Garrett Hartley's name is now indelibly etched in Saints lore. And the most endearing thing about Hartley is he doesn't seem to fully grasp the gravity of his game-winning kick that secured the Saints' first-ever Super Bowl appearance.
The 23-year-old Texan, with his boyish visage and shaggy blond locks, could easily pass for someone who would sell you flip-flops on vacation. When Hartley encountered fans in downtown New Orleans during the celebratory hubbub after the NFC championship game, he was somewhat baffled by their reaction.
"(They were) just coming up to me and thanking me," Hartley says. "And I'm like 'For what? I play a game.' Yeah we're going to the Super Bowl and it's cool and it's awesome. Everyone was excited. I guess I'm not used to it."
Hartley's 40-yard field goal against the Vikings represented a new high point in what has been a tumultuous second pro season, one that saw him get suspended by the NFL, lose his starting job, reclaim it and experience both ends of the agony and ecstasy spectrum.
"Definitely a roller coaster ride and hopefully you don't get nauseous too easily," Hartley says.
His professional ride started less than two years ago. The Southlake, Texas native closed out a stellar career at the University of Oklahoma, where he ranked third in career field goals. He was not selected in the 2008 NFL draft and signed as a rookie free agent with the Denver Broncos, but they cut him days before training camp started.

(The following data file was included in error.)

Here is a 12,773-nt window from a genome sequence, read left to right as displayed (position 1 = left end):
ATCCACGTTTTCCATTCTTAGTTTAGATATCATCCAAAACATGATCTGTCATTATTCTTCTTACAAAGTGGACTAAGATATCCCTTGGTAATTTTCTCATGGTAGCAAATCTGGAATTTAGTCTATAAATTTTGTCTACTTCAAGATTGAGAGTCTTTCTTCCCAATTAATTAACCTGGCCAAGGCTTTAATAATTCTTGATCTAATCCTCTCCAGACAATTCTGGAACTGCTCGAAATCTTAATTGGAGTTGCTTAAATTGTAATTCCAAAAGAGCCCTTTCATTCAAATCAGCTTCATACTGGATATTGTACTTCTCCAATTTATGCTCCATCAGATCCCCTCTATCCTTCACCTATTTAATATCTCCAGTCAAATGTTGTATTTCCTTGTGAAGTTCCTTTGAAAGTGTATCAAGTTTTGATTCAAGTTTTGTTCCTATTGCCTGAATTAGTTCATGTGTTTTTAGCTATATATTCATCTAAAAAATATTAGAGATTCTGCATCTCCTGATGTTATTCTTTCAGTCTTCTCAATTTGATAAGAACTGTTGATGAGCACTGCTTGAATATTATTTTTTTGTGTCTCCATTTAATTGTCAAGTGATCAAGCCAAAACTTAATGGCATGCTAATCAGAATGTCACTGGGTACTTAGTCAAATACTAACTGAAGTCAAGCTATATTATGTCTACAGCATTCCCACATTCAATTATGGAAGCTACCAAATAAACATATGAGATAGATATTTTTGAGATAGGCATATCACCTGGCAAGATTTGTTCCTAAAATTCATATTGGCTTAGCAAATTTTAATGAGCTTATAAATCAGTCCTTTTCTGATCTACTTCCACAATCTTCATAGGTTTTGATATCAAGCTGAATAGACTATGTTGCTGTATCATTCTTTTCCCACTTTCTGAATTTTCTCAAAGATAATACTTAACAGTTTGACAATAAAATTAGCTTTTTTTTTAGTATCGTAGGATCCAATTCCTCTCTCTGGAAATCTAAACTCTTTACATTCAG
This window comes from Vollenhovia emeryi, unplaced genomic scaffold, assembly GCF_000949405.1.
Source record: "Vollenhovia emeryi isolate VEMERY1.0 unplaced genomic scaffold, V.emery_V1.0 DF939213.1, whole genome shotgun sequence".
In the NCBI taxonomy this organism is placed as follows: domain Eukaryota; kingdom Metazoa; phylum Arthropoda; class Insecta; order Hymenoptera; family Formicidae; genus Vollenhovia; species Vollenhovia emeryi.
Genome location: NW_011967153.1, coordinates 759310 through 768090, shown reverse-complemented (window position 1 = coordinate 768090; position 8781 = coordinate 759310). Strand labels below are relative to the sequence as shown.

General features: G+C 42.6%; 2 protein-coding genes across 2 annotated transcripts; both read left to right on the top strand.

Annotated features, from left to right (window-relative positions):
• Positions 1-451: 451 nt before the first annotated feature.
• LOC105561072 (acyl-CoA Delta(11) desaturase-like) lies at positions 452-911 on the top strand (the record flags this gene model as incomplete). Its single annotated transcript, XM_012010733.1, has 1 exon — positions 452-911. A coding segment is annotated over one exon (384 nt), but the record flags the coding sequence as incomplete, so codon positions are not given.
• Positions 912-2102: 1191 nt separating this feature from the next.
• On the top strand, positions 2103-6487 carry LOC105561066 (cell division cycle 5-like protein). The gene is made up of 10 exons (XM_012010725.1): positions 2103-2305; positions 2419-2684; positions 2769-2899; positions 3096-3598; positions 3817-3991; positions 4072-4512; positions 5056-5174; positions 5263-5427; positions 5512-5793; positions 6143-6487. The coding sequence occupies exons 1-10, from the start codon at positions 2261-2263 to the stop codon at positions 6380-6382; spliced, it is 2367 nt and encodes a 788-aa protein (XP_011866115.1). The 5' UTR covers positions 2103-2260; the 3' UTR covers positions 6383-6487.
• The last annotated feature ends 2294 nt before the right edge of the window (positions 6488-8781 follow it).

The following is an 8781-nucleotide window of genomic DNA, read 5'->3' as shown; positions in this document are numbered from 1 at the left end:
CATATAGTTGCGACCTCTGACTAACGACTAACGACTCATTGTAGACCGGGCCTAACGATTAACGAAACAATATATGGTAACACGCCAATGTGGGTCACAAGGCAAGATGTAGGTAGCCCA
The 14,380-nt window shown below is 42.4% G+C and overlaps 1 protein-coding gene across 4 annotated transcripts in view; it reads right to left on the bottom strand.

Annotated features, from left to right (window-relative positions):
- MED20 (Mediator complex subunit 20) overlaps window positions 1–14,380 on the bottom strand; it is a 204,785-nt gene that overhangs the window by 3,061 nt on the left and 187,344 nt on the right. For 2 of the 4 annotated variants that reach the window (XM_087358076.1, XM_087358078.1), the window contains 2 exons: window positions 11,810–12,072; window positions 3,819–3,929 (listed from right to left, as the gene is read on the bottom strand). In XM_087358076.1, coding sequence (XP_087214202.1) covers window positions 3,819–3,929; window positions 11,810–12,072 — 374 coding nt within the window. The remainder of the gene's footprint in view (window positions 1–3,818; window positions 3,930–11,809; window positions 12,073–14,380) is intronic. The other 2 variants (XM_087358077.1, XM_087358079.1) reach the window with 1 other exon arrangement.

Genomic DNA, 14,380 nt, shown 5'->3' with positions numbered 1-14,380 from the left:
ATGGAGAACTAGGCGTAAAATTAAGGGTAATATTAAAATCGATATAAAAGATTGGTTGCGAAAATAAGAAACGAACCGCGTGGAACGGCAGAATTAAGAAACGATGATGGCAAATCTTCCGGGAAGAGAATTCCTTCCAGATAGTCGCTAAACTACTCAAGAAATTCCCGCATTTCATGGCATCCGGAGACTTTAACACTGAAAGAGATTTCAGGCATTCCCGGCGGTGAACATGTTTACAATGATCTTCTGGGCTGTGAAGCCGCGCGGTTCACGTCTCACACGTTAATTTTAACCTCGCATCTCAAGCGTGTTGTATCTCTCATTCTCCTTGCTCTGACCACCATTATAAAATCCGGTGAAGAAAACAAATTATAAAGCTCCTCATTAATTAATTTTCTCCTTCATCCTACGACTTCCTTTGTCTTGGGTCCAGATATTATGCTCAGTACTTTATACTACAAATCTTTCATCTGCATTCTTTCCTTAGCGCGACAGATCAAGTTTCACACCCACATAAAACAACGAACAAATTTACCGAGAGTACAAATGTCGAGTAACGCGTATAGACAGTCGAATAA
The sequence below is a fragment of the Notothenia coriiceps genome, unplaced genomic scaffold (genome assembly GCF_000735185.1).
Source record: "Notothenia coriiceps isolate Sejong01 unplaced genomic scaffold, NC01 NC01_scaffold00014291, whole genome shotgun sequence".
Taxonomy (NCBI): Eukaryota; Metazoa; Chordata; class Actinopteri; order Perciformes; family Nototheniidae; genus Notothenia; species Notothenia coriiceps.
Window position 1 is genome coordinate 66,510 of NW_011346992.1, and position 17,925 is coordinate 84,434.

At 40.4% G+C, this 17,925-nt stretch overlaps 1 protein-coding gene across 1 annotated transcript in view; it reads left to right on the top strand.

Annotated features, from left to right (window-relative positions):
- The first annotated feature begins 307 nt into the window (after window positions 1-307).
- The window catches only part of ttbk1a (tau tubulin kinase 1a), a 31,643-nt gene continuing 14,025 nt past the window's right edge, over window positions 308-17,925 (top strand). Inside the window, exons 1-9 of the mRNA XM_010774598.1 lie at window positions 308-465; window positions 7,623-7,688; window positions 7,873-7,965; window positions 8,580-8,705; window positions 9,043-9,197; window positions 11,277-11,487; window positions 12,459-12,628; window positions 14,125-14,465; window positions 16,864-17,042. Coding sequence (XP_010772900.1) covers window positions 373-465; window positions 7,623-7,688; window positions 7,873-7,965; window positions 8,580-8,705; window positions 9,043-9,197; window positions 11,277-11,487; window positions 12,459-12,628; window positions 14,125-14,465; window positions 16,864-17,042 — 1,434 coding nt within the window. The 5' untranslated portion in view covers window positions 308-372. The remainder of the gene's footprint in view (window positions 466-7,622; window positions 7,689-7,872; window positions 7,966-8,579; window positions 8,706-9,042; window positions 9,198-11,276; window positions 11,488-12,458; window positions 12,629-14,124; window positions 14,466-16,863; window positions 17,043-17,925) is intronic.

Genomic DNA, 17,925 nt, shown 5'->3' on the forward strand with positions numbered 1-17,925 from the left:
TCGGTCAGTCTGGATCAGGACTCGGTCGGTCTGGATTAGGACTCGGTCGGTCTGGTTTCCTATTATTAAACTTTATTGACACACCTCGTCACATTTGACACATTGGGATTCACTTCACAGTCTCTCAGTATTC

Hartley was out of the league until he landed an October tryout and, subsequently, a contract with the Saints, who were looking to replace former draft pick Taylor Mehlhaff.
Hartley was perfect for the rest of the season. He made all 13 field goal attempts and did not miss an extra point. The Saints felt they finally had found the solution to their kicking quandary; Hartley was the team's sixth kicker in the past three seasons. That plan was tested during this season's training camp, however, when the NFL announced Hartley had tested positive for Adderall, a stimulant banned by the league, an offense that carries a four-game suspension.
According to Hartley, he borrowed the prescription drug from a former college friend to help stay awake while driving from Dallas to New Orleans for an offseason workout.
He says he was not aware Adderall was banned by the NFL, but that his ignorance was no excuse. Seeming genuinely shaken by the ordeal, he issued an earnest apology to reporters.
Hartley's impending suspension forced the Saints to go kicker shopping once again. But it was a brief process. The team brought back 45-year-old John Carney, who spent 2001-06 with the Saints and still owned a home in the New Orleans area.
Since being released by the Black and Gold after the 2006 season, Carney had gone on to kick for Jacksonville and Kansas City. He even made the Pro Bowl with the New York Giants in 2008.
While Hartley began the regular season serving his four-game suspension, Carney assumed the starting job. It was a role he didn't want to relinquish — at first.
When Hartley's suspension was over, the Saints had a decision to make: Cut Hartley, cut Carney or keep them both. In an unusual move, the team kept both kickers on the 53-man roster, and Carney continued to start.